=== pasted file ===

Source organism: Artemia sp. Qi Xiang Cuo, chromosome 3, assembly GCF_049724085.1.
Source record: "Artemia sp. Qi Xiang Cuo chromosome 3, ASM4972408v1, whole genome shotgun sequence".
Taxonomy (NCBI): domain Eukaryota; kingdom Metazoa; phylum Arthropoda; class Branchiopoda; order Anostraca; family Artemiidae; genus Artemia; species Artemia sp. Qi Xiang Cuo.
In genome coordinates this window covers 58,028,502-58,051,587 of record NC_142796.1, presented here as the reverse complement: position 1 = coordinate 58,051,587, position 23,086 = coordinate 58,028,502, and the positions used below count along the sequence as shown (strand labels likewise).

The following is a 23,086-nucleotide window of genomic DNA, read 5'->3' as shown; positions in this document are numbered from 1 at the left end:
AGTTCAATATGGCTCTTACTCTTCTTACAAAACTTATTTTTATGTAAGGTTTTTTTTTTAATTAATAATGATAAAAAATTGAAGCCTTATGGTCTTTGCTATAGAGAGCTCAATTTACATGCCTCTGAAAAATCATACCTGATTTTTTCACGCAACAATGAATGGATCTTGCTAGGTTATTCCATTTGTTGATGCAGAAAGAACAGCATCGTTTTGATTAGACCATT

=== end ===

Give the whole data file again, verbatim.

Source organism: Artemia sp. Qi Xiang Cuo, chromosome 3, assembly GCF_049724085.1.
Source record: "Artemia sp. Qi Xiang Cuo chromosome 3, ASM4972408v1, whole genome shotgun sequence".
Taxonomy (NCBI): domain Eukaryota; kingdom Metazoa; phylum Arthropoda; class Branchiopoda; order Anostraca; family Artemiidae; genus Artemia; species Artemia sp. Qi Xiang Cuo.
In genome coordinates this window covers 58,028,502-58,051,587 of record NC_142796.1, presented here as the reverse complement: position 1 = coordinate 58,051,587, position 23,086 = coordinate 58,028,502, and the positions used below count along the sequence as shown (strand labels likewise).

The following is a 23,086-nucleotide window of genomic DNA, read 5'->3' as shown; positions in this document are numbered from 1 at the left end:
AGTTCAATATGGCTCTTACTCTTCTTACAAAACTTATTTTTATGTAAGGTTTTTTTTTTAATTAATAATGATAAAAAATTGAAGCCTTATGGTCTTTGCTATAGAGAGCTCAATTTACATGCCTCTGAAAAATCATACCTGATTTTTTCACGCAACAATGAATGGATCTTGCTAGGTTATTCCATTTGTTGATGCAGAAAGAACAGCATCGTTTTGATTAGACCATT